Internet Protocol Ver. 4 is the most popular protocol but is dated as there is new version called IPv6, which was finalized in 1998 and solves issues in previous versions, additionally it stores a 128-bit address as opposed to the previous 32-bit, making for massive improvement on IP address quantities. IPv4 could have approximately 4 billion addresses with IPv6 has something in the ball park of 3.4×1038 . IPv4 has three main classes, today we’ll focus on two specifically class B, and Class C. To Connect a Class B (128-191), and a Class C(192-223) network we will need hardware in the form of multiple computers, a switch, and a router.
First and foremost an outline needs to be made naming each address on both the B and C network. In this case the B Class network went with three IP addresses one for each computer on the network:
B Class Subnet Mask:
And the C Class network addresses for each user are as follows:
C Class Subnet Mask:
the first three octets denote the network address and the final octet denotes the unique host number as noted on the lab hand-out
To reconfigure the default IP address from the KSU POLYTECHNIC Campus’s network, you need to navigate to the computers Control panel, then continue to network settings, and then remove any previous IPv4 TCP/IP addresses on the machine, you can do so by clicking the “change network adapter settings” button.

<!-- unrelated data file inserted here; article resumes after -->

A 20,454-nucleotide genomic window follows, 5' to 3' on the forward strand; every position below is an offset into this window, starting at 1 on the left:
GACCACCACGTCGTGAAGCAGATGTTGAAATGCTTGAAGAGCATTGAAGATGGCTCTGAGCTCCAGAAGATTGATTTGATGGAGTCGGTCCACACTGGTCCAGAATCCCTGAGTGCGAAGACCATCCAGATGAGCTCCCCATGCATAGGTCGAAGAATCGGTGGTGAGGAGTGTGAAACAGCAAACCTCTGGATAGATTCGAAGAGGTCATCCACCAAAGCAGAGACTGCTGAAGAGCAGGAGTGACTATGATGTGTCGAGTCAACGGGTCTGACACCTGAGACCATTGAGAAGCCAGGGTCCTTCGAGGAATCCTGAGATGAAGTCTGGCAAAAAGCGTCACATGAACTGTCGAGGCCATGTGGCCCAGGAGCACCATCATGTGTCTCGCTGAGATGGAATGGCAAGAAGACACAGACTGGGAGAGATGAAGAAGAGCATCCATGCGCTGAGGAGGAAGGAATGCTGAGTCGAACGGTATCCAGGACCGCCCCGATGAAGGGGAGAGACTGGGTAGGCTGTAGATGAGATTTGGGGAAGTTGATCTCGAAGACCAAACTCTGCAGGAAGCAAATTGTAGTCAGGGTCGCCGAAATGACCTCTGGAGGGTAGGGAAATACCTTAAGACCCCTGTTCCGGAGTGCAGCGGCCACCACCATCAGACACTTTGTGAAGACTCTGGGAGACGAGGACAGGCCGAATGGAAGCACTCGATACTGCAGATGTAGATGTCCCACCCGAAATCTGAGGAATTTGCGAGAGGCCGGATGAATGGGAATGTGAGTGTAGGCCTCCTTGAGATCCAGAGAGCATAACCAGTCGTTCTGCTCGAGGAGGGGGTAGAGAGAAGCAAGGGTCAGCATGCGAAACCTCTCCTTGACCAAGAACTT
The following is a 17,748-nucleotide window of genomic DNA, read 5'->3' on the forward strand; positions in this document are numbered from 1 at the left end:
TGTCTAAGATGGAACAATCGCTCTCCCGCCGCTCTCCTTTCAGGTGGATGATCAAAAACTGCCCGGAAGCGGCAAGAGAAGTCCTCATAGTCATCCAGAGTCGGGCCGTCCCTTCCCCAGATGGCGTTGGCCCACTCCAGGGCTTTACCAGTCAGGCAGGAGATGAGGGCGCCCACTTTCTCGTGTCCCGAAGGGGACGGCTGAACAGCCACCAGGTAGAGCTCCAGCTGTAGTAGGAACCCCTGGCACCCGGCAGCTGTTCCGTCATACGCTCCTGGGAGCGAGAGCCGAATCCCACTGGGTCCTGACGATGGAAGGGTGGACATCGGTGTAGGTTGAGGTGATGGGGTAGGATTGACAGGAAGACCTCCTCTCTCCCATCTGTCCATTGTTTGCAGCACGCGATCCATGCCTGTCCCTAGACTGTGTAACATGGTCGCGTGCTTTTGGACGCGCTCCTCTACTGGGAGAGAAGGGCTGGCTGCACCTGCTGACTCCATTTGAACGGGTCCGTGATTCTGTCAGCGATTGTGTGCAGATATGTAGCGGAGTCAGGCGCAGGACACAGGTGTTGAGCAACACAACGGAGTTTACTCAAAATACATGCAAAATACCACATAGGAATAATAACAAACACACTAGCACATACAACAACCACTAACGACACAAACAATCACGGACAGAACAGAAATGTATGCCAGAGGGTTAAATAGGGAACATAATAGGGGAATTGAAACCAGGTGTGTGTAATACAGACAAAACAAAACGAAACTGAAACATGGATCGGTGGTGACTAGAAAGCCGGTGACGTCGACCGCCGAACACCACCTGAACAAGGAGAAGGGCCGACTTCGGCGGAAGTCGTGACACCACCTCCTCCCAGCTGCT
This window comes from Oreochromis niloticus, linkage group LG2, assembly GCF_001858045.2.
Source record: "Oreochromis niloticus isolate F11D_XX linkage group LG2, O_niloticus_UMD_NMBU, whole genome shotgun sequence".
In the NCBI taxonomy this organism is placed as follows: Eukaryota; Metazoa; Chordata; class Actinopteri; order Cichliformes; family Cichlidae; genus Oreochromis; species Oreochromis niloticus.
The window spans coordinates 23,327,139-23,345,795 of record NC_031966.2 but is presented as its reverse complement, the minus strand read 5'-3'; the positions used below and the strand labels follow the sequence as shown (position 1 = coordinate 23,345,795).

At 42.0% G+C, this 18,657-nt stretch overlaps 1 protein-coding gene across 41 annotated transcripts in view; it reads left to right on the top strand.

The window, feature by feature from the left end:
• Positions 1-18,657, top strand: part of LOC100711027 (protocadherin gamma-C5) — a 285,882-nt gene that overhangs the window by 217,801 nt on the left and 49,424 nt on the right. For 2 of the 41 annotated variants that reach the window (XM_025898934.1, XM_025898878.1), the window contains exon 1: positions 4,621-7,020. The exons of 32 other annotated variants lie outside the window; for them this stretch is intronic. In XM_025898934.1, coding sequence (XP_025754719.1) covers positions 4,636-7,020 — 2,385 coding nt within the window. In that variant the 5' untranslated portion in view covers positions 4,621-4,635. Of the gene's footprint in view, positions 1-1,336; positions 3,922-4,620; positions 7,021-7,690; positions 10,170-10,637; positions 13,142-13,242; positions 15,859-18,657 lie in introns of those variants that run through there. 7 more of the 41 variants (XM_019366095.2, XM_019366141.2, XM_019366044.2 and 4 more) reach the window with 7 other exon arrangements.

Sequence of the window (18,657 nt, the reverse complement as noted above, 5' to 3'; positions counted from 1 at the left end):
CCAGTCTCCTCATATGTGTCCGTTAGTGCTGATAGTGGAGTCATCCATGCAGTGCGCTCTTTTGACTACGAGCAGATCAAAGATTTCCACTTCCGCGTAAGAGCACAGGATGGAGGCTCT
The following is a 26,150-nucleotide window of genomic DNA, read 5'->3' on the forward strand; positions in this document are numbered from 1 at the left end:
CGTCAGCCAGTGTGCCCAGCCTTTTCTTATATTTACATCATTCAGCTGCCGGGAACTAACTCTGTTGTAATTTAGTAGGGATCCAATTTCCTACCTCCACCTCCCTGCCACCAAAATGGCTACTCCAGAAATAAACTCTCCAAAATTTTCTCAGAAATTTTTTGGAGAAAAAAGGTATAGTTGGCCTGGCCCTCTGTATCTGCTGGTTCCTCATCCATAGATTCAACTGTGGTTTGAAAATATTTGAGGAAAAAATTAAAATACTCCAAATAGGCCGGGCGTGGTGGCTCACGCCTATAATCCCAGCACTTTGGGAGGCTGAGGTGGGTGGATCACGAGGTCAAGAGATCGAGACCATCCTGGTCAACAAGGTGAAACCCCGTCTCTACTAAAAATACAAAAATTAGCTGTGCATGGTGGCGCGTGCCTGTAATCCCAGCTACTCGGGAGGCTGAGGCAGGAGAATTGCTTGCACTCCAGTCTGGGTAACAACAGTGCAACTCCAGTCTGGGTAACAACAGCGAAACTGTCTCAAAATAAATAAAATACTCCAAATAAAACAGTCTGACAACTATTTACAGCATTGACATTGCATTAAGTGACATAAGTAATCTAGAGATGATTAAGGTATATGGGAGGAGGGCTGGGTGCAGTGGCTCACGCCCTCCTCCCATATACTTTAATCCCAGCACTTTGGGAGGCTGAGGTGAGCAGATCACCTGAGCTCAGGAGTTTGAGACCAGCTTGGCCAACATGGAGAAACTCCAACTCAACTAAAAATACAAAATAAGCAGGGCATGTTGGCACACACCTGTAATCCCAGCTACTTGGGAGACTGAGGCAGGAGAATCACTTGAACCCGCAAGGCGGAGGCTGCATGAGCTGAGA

once all the IP addresses are changed and the computers are plugged from the PC to the switch and then to the router. Using a program called “Hyperterminal” an administrator will add the the following commands
- N – No, we will be manually configuring the router
- Config T
- INT e0
- IP add (add the IP address and subnet mask)
- no shutdown
- router rip (enabling routing protocol)
- network 192.168.10.0 (CLASS C)
- network 172.16.0.0 (CLASS B)
- copy run start (saves config)
- show run(show running config)
Testing the two networks by pinging an IP on the B side from the C side should yield a ping back and thus completing the network.